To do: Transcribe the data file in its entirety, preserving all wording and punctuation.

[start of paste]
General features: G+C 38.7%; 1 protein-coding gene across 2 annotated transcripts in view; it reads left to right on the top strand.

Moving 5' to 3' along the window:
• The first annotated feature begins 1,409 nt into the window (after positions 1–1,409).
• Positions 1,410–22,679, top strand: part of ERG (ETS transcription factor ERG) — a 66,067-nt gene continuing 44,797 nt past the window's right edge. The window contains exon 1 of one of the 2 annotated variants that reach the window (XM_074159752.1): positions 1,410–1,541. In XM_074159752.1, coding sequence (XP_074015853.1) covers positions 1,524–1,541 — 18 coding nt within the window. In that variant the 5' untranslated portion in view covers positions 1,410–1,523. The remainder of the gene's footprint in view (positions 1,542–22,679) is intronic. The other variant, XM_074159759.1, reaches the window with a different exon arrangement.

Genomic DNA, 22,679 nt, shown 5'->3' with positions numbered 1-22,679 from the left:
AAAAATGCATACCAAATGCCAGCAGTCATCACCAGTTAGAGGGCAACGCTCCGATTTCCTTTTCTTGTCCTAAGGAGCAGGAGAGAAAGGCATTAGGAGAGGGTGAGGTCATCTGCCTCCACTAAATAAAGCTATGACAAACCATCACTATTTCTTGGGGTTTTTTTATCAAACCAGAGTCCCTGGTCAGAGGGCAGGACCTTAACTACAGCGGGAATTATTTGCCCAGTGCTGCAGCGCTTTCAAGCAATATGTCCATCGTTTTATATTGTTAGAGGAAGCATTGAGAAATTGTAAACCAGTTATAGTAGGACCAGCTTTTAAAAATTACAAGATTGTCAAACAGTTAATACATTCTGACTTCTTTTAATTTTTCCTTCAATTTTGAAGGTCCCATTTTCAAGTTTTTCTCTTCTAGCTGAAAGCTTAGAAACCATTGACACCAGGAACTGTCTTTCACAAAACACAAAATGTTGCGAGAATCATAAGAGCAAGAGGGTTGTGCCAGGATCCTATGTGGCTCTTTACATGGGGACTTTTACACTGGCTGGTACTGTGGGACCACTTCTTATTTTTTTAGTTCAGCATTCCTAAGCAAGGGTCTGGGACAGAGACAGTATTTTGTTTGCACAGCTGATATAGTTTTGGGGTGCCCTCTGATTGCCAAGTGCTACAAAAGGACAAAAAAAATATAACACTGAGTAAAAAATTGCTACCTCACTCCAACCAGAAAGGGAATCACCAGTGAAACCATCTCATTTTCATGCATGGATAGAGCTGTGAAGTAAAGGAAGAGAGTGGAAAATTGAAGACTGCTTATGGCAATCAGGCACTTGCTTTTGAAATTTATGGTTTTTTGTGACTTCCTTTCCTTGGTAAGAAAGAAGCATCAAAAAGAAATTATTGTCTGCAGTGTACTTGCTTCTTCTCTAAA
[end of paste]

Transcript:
General features: G+C 38.7%; 1 protein-coding gene across 2 annotated transcripts in view; it reads left to right on the top strand.

Moving 5' to 3' along the window:
• The first annotated feature begins 1,409 nt into the window (after positions 1–1,409).
• Positions 1,410–22,679, top strand: part of ERG (ETS transcription factor ERG) — a 66,067-nt gene continuing 44,797 nt past the window's right edge. The window contains exon 1 of one of the 2 annotated variants that reach the window (XM_074159752.1): positions 1,410–1,541. In XM_074159752.1, coding sequence (XP_074015853.1) covers positions 1,524–1,541 — 18 coding nt within the window. In that variant the 5' untranslated portion in view covers positions 1,410–1,523. The remainder of the gene's footprint in view (positions 1,542–22,679) is intronic. The other variant, XM_074159759.1, reaches the window with a different exon arrangement.

Genomic DNA, 22,679 nt, shown 5'->3' with positions numbered 1-22,679 from the left:
AAAAATGCATACCAAATGCCAGCAGTCATCACCAGTTAGAGGGCAACGCTCCGATTTCCTTTTCTTGTCCTAAGGAGCAGGAGAGAAAGGCATTAGGAGAGGGTGAGGTCATCTGCCTCCACTAAATAAAGCTATGACAAACCATCACTATTTCTTGGGGTTTTTTTATCAAACCAGAGTCCCTGGTCAGAGGGCAGGACCTTAACTACAGCGGGAATTATTTGCCCAGTGCTGCAGCGCTTTCAAGCAATATGTCCATCGTTTTATATTGTTAGAGGAAGCATTGAGAAATTGTAAACCAGTTATAGTAGGACCAGCTTTTAAAAATTACAAGATTGTCAAACAGTTAATACATTCTGACTTCTTTTAATTTTTCCTTCAATTTTGAAGGTCCCATTTTCAAGTTTTTCTCTTCTAGCTGAAAGCTTAGAAACCATTGACACCAGGAACTGTCTTTCACAAAACACAAAATGTTGCGAGAATCATAAGAGCAAGAGGGTTGTGCCAGGATCCTATGTGGCTCTTTACATGGGGACTTTTACACTGGCTGGTACTGTGGGACCACTTCTTATTTTTTTAGTTCAGCATTCCTAAGCAAGGGTCTGGGACAGAGACAGTATTTTGTTTGCACAGCTGATATAGTTTTGGGGTGCCCTCTGATTGCCAAGTGCTACAAAAGGACAAAAAAAATATAACACTGAGTAAAAAATTGCTACCTCACTCCAACCAGAAAGGGAATCACCAGTGAAACCATCTCATTTTCATGCATGGATAGAGCTGTGAAGTAAAGGAAGAGAGTGGAAAATTGAAGACTGCTTATGGCAATCAGGCACTTGCTTTTGAAATTTATGGTTTTTTGTGACTTCCTTTCCTTGGTAAGAAAGAAGCATCAAAAAGAAATTATTGTCTGCAGTGTACTTGCTTCTTCTCTAAA